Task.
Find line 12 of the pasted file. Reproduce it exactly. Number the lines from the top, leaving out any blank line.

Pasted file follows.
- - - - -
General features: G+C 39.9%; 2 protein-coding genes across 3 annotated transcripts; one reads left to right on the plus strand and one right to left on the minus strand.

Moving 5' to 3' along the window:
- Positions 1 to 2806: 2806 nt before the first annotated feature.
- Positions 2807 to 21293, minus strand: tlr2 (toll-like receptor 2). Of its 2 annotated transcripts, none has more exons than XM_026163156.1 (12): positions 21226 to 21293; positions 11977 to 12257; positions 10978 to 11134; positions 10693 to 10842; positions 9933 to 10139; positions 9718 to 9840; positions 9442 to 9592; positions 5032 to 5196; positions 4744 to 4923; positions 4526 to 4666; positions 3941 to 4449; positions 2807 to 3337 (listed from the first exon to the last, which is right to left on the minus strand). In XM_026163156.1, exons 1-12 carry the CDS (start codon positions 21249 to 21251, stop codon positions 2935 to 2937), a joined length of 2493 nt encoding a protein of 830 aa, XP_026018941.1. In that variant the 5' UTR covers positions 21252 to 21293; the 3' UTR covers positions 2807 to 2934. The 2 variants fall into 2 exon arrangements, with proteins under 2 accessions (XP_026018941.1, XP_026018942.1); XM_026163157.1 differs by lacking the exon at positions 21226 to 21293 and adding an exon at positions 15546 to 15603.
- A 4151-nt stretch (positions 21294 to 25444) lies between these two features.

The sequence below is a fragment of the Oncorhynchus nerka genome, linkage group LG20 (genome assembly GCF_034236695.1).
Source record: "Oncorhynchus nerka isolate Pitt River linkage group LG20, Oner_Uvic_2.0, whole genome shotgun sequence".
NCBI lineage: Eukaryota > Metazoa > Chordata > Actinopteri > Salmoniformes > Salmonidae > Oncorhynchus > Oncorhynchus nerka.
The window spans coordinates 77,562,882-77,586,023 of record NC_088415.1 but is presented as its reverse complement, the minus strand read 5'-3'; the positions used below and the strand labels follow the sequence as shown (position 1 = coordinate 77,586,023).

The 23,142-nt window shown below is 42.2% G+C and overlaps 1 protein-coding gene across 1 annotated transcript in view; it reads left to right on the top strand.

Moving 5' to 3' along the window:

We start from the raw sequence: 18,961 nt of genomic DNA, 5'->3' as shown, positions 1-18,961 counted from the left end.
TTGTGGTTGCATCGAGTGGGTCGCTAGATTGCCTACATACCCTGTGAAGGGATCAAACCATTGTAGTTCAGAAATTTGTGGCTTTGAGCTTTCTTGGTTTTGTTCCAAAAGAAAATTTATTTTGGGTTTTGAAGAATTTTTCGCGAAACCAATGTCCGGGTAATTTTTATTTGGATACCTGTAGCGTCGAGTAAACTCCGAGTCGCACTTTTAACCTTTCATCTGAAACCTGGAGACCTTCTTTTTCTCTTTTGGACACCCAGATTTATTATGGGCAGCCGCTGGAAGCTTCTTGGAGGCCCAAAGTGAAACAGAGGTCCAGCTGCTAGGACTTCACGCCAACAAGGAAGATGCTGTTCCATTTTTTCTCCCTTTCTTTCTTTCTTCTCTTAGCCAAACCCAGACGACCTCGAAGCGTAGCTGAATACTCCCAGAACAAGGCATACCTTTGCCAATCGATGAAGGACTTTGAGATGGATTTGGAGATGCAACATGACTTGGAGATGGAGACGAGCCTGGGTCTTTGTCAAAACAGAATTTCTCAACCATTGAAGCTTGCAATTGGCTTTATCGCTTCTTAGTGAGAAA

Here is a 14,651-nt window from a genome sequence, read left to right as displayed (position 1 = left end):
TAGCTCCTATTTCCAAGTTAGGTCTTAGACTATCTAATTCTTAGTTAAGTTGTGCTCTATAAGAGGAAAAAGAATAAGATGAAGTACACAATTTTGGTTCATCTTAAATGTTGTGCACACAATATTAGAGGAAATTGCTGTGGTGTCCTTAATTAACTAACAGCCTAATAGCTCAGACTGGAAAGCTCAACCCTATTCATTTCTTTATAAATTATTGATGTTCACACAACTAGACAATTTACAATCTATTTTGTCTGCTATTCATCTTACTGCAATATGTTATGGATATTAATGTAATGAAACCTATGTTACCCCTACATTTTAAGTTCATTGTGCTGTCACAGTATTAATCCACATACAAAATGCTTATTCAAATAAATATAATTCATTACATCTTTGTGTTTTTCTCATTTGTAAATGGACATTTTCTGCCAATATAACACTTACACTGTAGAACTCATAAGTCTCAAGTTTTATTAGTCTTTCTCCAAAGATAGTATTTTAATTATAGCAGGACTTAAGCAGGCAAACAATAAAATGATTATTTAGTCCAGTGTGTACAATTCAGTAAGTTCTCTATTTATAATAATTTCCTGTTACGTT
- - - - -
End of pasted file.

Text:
We start from the raw sequence: 18,961 nt of genomic DNA, 5'->3' as shown, positions 1-18,961 counted from the left end.